To ensure that people remain alert to misconduct and recognise the importance of speaking up, the organisation needs to be very explicit and open about its support. It needs to communicate that raising concerns when there is cause to do so is the right thing to do and is normal behaviour that is part of everyone’s moral and ethical set of values. There are a variety of ways to do this, including:

  • Creating documented formal policies and processes and publishing them within the employee handbook (which should be available to all staff)
  • Ensuring managers and supervisors are trained to support employees who decide to speak up
  • Introducing telephone hot lines for employees to report concerns
  • Ensuring the organisation reports back to staff who have voiced a concern to keep them updated on how the issue is being addressed and the progress that is being made

All of these are a way of sending a clear message to staff that wrongdoing such as malpractice, bullying, discrimination, fraud and behaviour that compromises safety will not be tolerated.

3. Appoint an independent person to champion speaking up

Staff may feel nervous about reporting issues to a manager or someone else within the organisation, so giving them the option to speaking with an independent person is essential. The NHS policy’s reference to a Freedom to Speak Up Guardian "to act as an independent and impartial source of advice to staff at any stage of raising a concern” goes some way towards addressing this issue. The policy also talks of giving staff the ability to approach a non-executive director – who would also be seen as independent.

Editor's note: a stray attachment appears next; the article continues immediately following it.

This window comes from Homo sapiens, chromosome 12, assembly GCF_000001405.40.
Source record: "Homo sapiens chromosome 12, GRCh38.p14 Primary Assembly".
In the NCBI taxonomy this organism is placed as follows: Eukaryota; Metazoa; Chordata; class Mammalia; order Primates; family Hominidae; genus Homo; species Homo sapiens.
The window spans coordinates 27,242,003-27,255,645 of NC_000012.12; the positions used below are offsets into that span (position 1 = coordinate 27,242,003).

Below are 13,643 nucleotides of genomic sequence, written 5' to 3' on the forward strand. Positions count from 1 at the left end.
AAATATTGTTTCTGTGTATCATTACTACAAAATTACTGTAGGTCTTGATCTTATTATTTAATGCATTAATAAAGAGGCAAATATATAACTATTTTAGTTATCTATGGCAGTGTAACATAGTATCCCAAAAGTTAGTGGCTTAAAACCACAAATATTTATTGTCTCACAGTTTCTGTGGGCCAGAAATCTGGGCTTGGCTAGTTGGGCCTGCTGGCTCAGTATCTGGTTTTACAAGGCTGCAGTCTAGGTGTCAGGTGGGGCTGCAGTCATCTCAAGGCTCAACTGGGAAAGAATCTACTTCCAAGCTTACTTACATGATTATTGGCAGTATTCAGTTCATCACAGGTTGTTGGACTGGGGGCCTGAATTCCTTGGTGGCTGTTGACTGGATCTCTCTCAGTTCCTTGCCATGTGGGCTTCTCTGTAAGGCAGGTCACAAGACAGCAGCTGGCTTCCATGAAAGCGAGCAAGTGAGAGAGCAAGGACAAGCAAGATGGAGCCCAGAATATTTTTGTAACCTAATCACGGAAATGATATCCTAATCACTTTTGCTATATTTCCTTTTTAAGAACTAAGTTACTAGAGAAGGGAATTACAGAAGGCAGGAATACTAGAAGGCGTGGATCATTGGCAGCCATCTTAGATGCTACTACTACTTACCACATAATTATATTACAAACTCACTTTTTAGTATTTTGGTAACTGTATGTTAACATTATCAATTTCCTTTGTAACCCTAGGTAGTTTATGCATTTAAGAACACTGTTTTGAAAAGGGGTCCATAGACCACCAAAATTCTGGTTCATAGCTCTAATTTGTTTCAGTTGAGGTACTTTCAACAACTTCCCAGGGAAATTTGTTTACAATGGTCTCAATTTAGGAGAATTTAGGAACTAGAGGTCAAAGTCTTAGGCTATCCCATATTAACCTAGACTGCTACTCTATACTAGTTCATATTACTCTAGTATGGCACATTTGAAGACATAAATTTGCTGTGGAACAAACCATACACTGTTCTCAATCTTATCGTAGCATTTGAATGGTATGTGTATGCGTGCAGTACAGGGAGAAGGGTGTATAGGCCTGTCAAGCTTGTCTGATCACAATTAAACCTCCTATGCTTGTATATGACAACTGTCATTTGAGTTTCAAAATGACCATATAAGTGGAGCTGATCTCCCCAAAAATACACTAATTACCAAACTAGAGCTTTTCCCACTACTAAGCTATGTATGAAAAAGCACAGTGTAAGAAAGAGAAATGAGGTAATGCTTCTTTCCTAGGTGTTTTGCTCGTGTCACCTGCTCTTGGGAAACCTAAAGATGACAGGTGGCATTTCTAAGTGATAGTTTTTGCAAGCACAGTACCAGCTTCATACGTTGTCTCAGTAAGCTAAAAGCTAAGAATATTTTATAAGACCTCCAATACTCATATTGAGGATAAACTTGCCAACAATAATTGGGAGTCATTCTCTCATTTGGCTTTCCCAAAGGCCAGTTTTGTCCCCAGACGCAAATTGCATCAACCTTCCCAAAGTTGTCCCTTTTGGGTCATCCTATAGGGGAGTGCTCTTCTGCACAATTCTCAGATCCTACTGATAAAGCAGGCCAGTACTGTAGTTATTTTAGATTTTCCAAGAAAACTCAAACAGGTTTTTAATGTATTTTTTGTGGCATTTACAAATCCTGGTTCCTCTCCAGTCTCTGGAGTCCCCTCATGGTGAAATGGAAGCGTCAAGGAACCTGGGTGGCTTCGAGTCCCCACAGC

4. Introduce systems that support anonymity

It is essential that you give employees the option to remain anonymous initially if they wish to. This is where online technology can help to reassure reporters that their identity is being protected. In one example, a government department of a Scandinavian country is using a modified version of Questback’s employee feedback tool, adapted to allow staff to schedule anonymous online chat conversation with a moderator to report their concerns.

The employee can select full anonymity for the chat session, with their IP address masked so comments cannot be traced back to their computer. Using a secure facility employees can upload documents anonymously to support the issue they are reporting.

It is essential that the NHS is able to facilitate and support staff who put forward concerns, or identifying and driving out wrongdoing becomes more difficult. Moreover, just as for any organisation, if employees are not able to speak up with confidence, they can become demotivated, and this negativity can spread to those around them - potentially causing valued staff to leave. There is also the chance that individuals who cannot speak up internally, leave, and then speak to the media about the misconduct they have witnessed, damaging the public’s confidence in the organisation and causing concern among patients as well putting off prospective employees.

At Questback we believe that creating an open, productive and inclusive feedback-driven culture is central to getting the best out of employees within the NHS – which is essential if innovation, efficiency and patient care are to thrive. Our feedback technology can help NHS organisations map their current culture and plan for change, while our dedicated NHS Speak Up Solution – which is built on our feedback platform – helps protect the employee identity without compromising the detail and depth of information they report.